World’s first wooden satellite passes test flight
June 15, 2021 | 12:25 pm CDT
WISA Woodsat nano plywood satellite

Plans call for the WISA Woodsat constructed of baltic plywood to be launched into orbit this fall.


VANTAA, Finland – The WISA Woodsat, a nanosatellite made with UPM birch plywood that is scheduled to launch into orbit this fall, completed a successful test run on June 12.

A functional model of the 4- x 4- x 4-inch wooden satellite was lofted into the stratosphere attached to a weather balloon from the Heureka Science Center. The purpose of the mission was to test WISA Woodsat’s camera and communications equipment in the harsh conditions of space. After reaching an altitude of 19 miles, the balloon exploded as planned and the tiny satellite parachuted back to earth. It was recovered intact in a spruce tree.

Balloon carrying WISA Woodsat explodes in the stratosphere
WISA Woodsat's camera captures a selfie of the weather balloon it is attached to exploding 19 miles above the Earth.

“Everything went just right,” said Samuli Nyman, WISA Woodsat’s head engineer. “From the telemetry data we see nicely how the satellite was behaving and now we can see if any changes to our systems are needed. It seems we don’t have any major issues.”

Plans call for the satellite, built in Finland, to be launched into space with a Rocket Lab Electron rocket from the Mahia Peninsula launch complex in New Zealand this fall. Once in orbit more than 300 miles above the Earth, the WISA Woodsat will deploy antennas and a selfie camera mounted on an extension arm.

According to UPM, the mission of the nanosatellite is to test the applicability of its WISA birch plywood, and wood in general, in spacecraft structures by exposing it to extreme space conditions, such as heat, cold, vacuum, and radiation. The only non-wooden external structural parts of the satellite are corner aluminum rails.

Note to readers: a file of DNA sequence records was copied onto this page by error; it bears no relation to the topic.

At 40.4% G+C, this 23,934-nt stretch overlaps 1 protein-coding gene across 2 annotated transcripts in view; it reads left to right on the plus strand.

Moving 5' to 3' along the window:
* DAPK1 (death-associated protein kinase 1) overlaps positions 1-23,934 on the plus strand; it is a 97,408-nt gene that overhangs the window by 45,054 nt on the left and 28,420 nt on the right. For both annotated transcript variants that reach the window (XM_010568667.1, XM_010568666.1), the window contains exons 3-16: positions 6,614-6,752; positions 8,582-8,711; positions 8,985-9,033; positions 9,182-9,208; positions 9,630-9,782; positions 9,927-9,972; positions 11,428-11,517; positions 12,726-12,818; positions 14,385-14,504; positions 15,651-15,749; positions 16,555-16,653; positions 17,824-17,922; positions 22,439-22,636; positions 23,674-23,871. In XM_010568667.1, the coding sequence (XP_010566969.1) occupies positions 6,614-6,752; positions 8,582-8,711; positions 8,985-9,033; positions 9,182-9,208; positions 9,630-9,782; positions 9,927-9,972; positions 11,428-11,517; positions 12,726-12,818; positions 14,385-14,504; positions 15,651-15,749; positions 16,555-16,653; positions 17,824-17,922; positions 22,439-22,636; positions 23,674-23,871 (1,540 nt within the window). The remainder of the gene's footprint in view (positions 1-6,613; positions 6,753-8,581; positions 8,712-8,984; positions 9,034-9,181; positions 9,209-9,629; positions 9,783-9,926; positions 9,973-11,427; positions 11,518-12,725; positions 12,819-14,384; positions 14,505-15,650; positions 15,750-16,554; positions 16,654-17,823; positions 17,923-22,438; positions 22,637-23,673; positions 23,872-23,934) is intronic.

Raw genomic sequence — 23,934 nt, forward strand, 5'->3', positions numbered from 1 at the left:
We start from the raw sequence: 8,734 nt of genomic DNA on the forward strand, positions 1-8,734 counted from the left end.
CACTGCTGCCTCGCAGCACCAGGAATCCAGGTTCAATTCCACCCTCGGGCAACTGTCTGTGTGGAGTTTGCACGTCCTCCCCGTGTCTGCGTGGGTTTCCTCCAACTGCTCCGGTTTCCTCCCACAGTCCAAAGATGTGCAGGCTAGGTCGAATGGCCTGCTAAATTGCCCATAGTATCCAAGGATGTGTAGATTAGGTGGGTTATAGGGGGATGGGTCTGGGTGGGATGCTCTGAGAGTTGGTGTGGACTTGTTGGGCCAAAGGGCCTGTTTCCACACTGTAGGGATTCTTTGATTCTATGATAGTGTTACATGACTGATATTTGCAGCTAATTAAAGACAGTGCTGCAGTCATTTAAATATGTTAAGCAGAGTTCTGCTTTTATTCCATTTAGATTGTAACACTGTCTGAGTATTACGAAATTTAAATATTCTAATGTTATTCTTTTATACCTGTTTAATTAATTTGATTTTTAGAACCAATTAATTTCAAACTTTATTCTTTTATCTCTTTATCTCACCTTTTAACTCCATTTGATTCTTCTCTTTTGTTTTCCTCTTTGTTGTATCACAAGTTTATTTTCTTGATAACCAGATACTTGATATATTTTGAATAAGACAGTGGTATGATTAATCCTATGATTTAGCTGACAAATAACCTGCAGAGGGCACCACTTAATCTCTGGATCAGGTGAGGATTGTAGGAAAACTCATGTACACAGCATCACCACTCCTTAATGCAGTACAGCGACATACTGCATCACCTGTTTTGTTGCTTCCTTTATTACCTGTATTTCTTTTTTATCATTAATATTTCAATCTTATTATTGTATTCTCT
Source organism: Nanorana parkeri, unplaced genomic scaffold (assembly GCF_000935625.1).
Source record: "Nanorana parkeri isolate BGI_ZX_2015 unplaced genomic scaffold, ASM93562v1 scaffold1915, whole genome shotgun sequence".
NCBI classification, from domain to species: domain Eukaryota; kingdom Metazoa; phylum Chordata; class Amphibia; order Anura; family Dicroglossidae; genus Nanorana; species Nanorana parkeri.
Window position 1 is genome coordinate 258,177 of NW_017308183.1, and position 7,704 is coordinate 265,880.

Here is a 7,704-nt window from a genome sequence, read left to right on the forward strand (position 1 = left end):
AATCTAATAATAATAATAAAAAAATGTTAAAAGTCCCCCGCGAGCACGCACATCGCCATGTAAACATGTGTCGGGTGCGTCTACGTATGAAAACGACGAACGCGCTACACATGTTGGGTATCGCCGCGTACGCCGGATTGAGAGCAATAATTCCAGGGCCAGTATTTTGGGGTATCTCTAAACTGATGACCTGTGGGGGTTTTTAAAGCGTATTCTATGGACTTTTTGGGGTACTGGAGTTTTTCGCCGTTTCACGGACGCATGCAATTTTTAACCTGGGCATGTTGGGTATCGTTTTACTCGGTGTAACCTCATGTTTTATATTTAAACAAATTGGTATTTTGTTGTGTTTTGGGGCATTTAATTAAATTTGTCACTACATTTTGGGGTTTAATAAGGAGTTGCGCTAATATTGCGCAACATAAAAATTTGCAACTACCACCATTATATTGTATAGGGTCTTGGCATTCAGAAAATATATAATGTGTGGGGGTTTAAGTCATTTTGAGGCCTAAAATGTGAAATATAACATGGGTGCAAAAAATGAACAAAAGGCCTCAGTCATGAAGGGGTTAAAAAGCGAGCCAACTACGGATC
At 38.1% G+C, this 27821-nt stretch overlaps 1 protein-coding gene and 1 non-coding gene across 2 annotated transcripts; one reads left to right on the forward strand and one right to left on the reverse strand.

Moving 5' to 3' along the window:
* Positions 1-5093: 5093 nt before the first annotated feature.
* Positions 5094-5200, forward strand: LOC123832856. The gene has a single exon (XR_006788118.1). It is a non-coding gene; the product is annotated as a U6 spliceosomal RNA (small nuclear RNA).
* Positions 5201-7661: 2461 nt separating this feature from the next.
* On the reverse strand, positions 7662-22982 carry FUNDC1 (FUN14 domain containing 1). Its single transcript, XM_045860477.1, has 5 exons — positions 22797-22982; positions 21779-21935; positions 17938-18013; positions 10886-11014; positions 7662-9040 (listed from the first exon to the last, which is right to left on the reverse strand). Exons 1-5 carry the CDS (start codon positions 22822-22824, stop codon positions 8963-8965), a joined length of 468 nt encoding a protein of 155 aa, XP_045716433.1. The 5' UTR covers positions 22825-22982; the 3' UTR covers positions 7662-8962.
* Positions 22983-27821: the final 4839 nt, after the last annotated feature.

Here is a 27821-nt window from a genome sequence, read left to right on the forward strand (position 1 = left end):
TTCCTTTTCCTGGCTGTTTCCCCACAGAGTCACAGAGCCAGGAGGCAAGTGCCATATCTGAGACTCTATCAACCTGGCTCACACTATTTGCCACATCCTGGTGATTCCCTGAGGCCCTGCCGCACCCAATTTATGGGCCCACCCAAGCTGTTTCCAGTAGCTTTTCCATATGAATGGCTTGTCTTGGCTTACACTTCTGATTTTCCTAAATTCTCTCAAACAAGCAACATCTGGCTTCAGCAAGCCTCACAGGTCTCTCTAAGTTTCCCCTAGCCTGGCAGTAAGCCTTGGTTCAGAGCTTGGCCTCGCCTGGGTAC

WISA Woodsat was inspired by Jari Makinen, founder of Arctic Astronautics. The main goal of the wooden satellite program is to research the potential of using reusable materials for space exploration.
Meanwhile, a team at Kyoto University in Japan is also drawing up plans to put a wooden satellite into space in 2023.

Have something to say? Share your thoughts with us in the comments below.

Profile picture for user richchristianson
About the author
Rich Christianson | President/Owner/C-Level

Rich Christianson is the owner of Richson Media LLC, a Chicago-based communications firm focused on the industrial woodworking sector. Rich is the former long-time editorial director and associate publisher of Woodworking Network. During his nearly 35-year career, Rich has toured more than 250 woodworking operations throughout North America, Europe and Asia and has written extensively on woodworking technology, design and supply trends. He has also directed and promoted dozens of woodworking trade shows, conferences and seminars including the Cabinets & Closets Conference & Expo and the Woodworking Machinery & Supply Conference & Expo, Canada’s largest woodworking show.